On the first game day of the Concacaf Championship, I didn’t even have a TTFA badge or number on my game jersey. If that doesn’t paint the picture of how disrespected I was as a National Team player, I don’t know what will.
I will never forget that moment, that I wasn’t even valued enough to have a badge on my jersey. I felt so embarrassed when the referees came into the locker room to do jersey checks.
It has gotten so bad that I bought my own Cupping Set, STIM machine, electric massager, and two bags of my own KT Tape because the most I would get on national team duty was a bag of ice. I wish I was lying!
We had one massage therapist for the whole team and she was not given nearly enough equipment or treatment materials to be effective. We are told to conserve tape and bring our own tape if we have any at times. Imagine we play for the national team and have to bring our own tape?!
One of my teammates told me the TTFA burned so many bridges with debts to recovery facilities across the country that none of them would even work with us anymore. So once again the negligence of the TTFA hurts the players.
So when president David John-Williams and the TTFA said how much they spend on women’s football, I can attest that it is a joke. We don’t even have updated training equipment such a rebounders, cones, training dummies, sport trackers, etc.
I won’t even start on how much money the TTFA owes players for baggage fees and even sometimes for their own flights… But, oh, let me be nice; they bought me a pair of gloves at the Concacaf tournament. So thanks, TTFA. (Sarcasm).
It should be a great accomplishment to send a women’s team to the World Cup; but DJW and the TTFA act like having a women’s programme is such a burden.
‘Hey DJW, the Home of Football doesn’t matter if football in the country is not respected, funded properly, and a quality product’!
I think there are people who are willing to donate to the women’s programme but the fear is the TTFA is not trustworthy. We need an account just for women’s football.
There were many people in the US and Trinidad and Tobago who reached out after Lauryn’s social media went viral and asked where they could donate. But their main question was: “How do we ensure our donations will directly help the women?”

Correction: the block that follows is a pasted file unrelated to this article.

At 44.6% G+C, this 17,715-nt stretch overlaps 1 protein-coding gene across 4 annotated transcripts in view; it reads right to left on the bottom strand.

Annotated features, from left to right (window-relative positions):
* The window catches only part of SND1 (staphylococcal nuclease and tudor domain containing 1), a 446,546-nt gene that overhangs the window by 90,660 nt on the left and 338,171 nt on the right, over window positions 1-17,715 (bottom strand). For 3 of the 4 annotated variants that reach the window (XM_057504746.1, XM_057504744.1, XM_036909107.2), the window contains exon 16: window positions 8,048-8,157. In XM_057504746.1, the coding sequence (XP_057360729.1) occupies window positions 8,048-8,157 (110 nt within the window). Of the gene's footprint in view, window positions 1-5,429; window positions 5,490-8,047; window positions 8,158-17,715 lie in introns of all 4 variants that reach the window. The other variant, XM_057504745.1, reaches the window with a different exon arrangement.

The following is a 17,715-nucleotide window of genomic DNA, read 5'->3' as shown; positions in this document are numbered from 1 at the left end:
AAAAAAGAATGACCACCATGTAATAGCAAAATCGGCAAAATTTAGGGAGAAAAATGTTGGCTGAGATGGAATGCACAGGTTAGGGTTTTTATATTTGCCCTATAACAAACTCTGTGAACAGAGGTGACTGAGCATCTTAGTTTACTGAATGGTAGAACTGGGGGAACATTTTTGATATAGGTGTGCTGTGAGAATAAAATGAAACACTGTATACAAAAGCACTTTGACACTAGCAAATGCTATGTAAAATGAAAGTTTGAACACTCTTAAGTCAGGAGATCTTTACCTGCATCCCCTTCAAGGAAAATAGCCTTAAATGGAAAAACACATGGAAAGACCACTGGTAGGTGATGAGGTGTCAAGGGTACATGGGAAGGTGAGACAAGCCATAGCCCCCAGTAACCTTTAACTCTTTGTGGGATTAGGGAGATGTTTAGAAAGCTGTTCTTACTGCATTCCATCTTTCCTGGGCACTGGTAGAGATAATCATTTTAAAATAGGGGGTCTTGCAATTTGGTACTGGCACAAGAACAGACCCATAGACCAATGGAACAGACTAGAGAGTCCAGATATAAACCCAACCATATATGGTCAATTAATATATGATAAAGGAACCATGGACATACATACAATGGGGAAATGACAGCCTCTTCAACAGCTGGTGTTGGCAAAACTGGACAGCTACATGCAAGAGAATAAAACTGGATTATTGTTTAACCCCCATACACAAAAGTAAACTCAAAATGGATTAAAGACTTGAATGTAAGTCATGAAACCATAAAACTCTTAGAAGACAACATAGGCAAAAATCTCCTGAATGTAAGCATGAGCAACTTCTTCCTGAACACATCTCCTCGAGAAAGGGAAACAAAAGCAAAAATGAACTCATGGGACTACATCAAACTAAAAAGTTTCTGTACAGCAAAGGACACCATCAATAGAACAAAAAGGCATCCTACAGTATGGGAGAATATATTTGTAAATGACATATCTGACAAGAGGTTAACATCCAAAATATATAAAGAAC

The TTFA brought that negative light upon themselves.
I would like to see more done to develop the women’s league in Trinidad and Tobago and to create academies for girls. We should have girls teams who travel to the US to compete in youth tournaments and market their players.
I did not have the privilege to work with Carolina Morace, but I heard nothing but positives about her professionalism, intensity and impeccable sessions. I heard a teammate say, if they let us keep Carolina we would have qualified for this World Cup.
I have already said how much I admired Randy and Ben Waldrum too and their amazing work for us.
I also think Corneal is an excellent coach who exudes confidence in his game plan and knowledge of what he expects from his players. There are not enough Anton Corneals in Trinidad and Tobago on the women’s side of the game; and I hope and pray that dynamic changes.
Coaching matters! We need leaders who players respect and get fired up to play for.
To play on a national team is one of the biggest honours of my lifetime, it opened doors for my career and I am thankful to be from Trinidad and Tobago—overseas-born or not.
But I will not tolerate disrespect for women’s national footballers any longer. Please, I just want a fair shot at making this right for the women athletes. We have so much talent that is not being tapped into.
I hope the right thing is done to enhance the women’s game and I am prepared to stand up and fight for it.
Editor’s Note: This concludes our three-part series with Trinidad and Tobago Women’s National Senior Team goalkeeper Saundra Baron on the issues facing the Women Soca Warriors.
Click HERE to read Part One as as Baron speaks out about her unhappiness with the TTFA’s treatment of the Women Soca Warriors, coach Shawn Cooper’s poor start and the problem with a player/assistant coach.